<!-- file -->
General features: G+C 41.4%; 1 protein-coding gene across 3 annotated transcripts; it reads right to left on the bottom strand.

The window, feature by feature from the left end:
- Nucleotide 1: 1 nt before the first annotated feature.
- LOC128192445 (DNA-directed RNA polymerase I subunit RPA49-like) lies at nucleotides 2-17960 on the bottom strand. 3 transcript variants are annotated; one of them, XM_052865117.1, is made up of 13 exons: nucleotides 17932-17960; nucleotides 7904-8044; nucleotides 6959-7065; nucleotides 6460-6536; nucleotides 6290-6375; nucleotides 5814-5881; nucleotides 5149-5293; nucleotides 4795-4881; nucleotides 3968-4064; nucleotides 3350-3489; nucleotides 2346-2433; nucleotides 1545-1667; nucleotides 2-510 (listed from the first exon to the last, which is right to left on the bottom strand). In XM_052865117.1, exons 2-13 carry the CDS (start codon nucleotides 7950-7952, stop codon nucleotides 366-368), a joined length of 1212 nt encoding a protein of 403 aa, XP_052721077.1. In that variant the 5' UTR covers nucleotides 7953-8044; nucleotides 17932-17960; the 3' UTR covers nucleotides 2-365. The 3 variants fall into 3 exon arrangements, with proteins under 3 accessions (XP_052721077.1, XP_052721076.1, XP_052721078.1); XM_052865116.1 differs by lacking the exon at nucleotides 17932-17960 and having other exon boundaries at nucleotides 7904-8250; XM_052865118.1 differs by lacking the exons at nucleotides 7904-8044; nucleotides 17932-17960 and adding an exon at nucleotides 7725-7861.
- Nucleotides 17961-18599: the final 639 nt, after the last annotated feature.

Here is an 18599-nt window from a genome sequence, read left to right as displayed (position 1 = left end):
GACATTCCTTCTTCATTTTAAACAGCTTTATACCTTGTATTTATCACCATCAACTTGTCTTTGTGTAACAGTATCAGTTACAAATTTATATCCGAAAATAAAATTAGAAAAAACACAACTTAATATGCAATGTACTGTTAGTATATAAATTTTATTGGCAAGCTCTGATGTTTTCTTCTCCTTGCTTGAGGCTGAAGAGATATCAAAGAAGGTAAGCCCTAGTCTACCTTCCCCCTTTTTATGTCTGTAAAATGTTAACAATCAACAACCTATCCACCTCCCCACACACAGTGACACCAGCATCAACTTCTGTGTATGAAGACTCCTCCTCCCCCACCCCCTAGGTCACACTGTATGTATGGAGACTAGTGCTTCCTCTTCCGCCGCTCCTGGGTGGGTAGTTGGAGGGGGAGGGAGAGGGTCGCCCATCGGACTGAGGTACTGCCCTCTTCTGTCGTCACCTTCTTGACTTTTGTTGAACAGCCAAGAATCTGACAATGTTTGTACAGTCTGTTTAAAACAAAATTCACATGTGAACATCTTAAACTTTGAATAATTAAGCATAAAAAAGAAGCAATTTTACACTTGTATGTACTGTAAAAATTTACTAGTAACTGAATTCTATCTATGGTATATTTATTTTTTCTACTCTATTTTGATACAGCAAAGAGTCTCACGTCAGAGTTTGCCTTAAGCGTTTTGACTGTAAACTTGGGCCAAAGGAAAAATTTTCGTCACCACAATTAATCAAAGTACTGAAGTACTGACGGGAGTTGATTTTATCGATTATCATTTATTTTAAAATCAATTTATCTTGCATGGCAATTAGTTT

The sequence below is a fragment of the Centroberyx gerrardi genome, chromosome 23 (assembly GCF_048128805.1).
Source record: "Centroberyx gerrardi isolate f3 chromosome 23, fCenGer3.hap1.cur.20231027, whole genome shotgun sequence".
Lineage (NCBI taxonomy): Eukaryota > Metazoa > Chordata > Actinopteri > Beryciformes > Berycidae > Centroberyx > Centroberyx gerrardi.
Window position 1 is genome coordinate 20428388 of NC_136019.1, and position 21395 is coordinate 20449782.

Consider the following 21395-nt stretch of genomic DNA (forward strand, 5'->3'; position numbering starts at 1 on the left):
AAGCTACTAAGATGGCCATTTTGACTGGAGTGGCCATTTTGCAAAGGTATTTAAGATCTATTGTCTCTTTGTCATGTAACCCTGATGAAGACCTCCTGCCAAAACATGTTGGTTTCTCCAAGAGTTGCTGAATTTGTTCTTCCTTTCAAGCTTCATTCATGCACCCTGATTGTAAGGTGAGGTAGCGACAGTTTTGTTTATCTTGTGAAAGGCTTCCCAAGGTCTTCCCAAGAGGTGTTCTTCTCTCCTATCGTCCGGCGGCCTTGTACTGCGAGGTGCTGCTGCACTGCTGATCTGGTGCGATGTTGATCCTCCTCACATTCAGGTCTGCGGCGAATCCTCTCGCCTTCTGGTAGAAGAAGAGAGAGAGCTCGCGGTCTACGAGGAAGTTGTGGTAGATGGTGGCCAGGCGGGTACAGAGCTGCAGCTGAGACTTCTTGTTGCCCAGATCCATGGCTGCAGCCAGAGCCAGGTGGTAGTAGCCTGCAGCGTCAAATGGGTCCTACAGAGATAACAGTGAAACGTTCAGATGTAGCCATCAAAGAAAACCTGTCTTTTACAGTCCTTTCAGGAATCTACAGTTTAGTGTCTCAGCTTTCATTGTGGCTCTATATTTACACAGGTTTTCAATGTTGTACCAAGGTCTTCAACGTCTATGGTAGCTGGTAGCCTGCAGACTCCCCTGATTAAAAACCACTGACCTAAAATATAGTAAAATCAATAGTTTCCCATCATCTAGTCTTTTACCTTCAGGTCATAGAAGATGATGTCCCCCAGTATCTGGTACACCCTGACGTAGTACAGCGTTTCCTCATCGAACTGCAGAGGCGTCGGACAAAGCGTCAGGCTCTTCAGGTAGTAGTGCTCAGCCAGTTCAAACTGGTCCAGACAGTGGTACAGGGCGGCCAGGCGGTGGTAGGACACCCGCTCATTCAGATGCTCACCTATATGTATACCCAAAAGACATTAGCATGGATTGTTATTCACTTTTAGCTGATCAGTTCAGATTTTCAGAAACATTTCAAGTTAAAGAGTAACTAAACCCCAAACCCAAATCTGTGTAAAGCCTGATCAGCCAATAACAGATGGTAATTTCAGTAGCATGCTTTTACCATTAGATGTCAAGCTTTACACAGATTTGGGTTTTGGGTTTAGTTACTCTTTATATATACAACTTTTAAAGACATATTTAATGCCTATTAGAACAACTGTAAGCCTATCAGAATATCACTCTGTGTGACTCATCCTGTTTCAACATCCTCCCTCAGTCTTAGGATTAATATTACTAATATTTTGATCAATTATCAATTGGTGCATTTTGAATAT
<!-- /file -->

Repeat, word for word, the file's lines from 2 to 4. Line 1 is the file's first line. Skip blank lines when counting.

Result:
The window, feature by feature from the left end:
- Nucleotide 1: 1 nt before the first annotated feature.
- LOC128192445 (DNA-directed RNA polymerase I subunit RPA49-like) lies at nucleotides 2-17960 on the bottom strand. 3 transcript variants are annotated; one of them, XM_052865117.1, is made up of 13 exons: nucleotides 17932-17960; nucleotides 7904-8044; nucleotides 6959-7065; nucleotides 6460-6536; nucleotides 6290-6375; nucleotides 5814-5881; nucleotides 5149-5293; nucleotides 4795-4881; nucleotides 3968-4064; nucleotides 3350-3489; nucleotides 2346-2433; nucleotides 1545-1667; nucleotides 2-510 (listed from the first exon to the last, which is right to left on the bottom strand). In XM_052865117.1, exons 2-13 carry the CDS (start codon nucleotides 7950-7952, stop codon nucleotides 366-368), a joined length of 1212 nt encoding a protein of 403 aa, XP_052721077.1. In that variant the 5' UTR covers nucleotides 7953-8044; nucleotides 17932-17960; the 3' UTR covers nucleotides 2-365. The 3 variants fall into 3 exon arrangements, with proteins under 3 accessions (XP_052721077.1, XP_052721076.1, XP_052721078.1); XM_052865116.1 differs by lacking the exon at nucleotides 17932-17960 and having other exon boundaries at nucleotides 7904-8250; XM_052865118.1 differs by lacking the exons at nucleotides 7904-8044; nucleotides 17932-17960 and adding an exon at nucleotides 7725-7861.